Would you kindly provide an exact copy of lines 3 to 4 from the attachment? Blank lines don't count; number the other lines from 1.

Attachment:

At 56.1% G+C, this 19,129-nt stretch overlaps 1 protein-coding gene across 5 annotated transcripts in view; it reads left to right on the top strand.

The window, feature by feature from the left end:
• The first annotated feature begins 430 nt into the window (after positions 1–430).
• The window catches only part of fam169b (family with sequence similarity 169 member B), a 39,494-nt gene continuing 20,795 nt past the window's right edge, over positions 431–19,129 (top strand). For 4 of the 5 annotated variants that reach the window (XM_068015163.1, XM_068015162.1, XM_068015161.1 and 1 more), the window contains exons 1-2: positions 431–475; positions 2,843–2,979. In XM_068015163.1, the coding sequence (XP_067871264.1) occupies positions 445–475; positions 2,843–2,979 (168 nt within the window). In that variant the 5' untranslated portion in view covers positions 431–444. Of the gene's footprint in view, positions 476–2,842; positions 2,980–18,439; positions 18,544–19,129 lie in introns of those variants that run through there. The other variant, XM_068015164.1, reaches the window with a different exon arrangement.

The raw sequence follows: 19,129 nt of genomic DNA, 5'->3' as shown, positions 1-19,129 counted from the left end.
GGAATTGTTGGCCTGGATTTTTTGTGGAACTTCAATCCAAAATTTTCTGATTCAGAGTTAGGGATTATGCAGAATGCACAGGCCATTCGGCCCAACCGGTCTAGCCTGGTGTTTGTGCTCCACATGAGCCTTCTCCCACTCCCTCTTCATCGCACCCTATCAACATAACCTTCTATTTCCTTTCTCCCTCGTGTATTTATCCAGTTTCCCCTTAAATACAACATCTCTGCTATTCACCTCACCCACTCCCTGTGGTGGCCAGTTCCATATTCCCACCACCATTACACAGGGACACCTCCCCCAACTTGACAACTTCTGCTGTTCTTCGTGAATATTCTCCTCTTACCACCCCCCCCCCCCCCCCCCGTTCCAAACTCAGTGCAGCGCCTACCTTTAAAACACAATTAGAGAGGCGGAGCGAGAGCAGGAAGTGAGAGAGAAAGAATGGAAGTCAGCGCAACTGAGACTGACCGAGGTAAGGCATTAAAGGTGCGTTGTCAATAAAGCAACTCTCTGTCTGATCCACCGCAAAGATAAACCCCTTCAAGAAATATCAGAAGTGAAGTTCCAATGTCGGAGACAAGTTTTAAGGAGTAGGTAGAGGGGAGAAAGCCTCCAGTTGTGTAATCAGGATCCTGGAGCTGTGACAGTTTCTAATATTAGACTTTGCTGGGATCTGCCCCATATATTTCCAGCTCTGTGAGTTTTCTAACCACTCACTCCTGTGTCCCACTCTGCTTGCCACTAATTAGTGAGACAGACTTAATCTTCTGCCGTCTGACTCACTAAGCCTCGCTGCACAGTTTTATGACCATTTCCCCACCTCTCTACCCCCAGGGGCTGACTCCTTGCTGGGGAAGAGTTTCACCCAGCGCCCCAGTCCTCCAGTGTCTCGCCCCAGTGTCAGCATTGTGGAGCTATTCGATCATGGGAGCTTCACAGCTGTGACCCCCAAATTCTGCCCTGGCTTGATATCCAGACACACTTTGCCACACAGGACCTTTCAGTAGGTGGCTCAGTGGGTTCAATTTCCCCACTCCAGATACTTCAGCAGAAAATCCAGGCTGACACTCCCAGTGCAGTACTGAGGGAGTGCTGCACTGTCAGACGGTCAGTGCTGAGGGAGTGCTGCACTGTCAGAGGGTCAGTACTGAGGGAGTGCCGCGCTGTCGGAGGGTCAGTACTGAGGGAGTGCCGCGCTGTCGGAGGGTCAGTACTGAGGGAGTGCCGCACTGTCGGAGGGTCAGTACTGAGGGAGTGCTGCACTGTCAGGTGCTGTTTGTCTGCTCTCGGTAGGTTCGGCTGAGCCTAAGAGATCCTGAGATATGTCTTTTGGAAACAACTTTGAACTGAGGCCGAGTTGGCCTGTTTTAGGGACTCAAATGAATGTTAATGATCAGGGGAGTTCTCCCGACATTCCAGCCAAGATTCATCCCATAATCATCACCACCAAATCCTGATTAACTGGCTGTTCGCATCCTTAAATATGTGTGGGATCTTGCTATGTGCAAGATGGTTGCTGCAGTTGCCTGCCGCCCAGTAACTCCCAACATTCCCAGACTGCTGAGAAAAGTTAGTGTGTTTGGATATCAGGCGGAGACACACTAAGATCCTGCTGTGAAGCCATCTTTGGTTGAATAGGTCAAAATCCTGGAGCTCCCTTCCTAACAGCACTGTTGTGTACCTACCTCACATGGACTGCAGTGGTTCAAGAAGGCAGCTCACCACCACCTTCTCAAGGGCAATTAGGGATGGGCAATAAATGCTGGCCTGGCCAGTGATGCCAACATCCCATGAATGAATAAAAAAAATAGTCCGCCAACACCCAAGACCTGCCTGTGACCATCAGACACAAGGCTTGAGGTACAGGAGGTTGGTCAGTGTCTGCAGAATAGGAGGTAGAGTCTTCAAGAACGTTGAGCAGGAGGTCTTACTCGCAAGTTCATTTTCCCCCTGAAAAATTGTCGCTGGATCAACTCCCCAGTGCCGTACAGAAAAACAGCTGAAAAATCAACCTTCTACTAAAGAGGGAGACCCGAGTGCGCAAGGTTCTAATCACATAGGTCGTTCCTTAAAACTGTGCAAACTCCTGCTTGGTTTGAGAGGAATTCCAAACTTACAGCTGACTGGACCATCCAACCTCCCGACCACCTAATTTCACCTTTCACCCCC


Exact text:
• The first annotated feature begins 430 nt into the window (after positions 1–430).
• The window catches only part of fam169b (family with sequence similarity 169 member B), a 39,494-nt gene continuing 20,795 nt past the window's right edge, over positions 431–19,129 (top strand). For 4 of the 5 annotated variants that reach the window (XM_068015163.1, XM_068015162.1, XM_068015161.1 and 1 more), the window contains exons 1-2: positions 431–475; positions 2,843–2,979. In XM_068015163.1, the coding sequence (XP_067871264.1) occupies positions 445–475; positions 2,843–2,979 (168 nt within the window). In that variant the 5' untranslated portion in view covers positions 431–444. Of the gene's footprint in view, positions 476–2,842; positions 2,980–18,439; positions 18,544–19,129 lie in introns of those variants that run through there. The other variant, XM_068015164.1, reaches the window with a different exon arrangement.